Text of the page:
Tuesday, November 20, 2012

Church of England: it's tricky when your laity are more conservative than your leaders

As a Roman Catholic (of sorts, I at least have the good grace to feel guilty about my non-existent church attendance), I am the last person to take pleasure over the Church of England's discomfort over women bishops. No, really I am, even if I do occasionally refer to it as religion for people who are not keen on this 'God business'.

But the vote by the Church of England laity to (effectively) reject the notion of women bishops does bring into sharp question the right of bishops to sit in the House of Lords and make law for the rest of us.

Admittedly, their collective voting records is shockingly poor, with most of them taking part in less than 3% of Lords divisions, but in an age when most people in this country have come to terms with the concept of equality, the idea that one corner of a Parliamentary chamber is a male-only zone is a hard one to swallow.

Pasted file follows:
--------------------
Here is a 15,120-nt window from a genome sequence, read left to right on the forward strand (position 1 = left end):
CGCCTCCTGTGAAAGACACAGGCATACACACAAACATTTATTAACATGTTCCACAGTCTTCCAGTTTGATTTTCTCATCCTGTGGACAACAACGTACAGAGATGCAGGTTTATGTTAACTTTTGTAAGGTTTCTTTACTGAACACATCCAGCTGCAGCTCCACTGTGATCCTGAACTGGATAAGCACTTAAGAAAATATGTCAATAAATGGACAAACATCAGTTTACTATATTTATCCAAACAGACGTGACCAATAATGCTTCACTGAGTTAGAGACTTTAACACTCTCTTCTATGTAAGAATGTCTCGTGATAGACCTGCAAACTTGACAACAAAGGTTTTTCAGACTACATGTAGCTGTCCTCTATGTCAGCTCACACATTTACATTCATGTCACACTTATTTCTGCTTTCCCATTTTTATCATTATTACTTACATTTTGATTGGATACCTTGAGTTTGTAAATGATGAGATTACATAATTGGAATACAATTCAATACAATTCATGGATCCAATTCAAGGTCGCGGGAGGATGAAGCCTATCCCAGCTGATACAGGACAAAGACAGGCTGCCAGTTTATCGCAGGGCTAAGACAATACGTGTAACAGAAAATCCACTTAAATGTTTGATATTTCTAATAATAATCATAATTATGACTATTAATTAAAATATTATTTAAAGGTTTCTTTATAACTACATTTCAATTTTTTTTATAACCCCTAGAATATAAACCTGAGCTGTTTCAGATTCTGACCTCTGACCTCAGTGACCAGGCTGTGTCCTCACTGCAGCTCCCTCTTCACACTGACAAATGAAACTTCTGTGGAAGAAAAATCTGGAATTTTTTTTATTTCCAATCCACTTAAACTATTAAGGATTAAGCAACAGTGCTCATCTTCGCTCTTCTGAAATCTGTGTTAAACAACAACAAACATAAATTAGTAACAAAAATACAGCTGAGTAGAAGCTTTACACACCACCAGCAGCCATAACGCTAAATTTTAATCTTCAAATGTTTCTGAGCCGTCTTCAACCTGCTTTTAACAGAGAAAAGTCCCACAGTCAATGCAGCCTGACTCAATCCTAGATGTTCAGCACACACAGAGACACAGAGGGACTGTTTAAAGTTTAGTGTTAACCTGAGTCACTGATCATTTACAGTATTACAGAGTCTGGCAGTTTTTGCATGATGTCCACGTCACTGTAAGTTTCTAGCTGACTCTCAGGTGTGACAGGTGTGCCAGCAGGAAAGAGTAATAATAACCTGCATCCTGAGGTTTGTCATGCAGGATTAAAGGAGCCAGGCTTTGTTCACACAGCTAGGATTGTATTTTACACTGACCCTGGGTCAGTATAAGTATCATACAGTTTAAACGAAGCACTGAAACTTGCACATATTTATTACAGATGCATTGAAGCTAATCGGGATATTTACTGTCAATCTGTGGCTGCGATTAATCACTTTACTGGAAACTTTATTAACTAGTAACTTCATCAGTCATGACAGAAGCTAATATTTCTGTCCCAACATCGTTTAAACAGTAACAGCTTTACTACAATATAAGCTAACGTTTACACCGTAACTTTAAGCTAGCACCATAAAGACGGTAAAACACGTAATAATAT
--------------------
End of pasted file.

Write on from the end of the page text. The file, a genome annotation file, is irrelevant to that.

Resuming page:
Ironically, the bishops were never really there for their political skills, they were there as major landowners. Yes, their voice was a significant one, but in days of yore it was because they had lots of wealth - something that kings needed to fight wars.

Do the bishops make a significant contribution to the work of Parliament? No, not really. Would they be better off concentrating on their leadership role in their dioceses? Yes. Can you justify rewarding institutional misogyny? I think not.

Time to sweep the Lords clean of them, I think...

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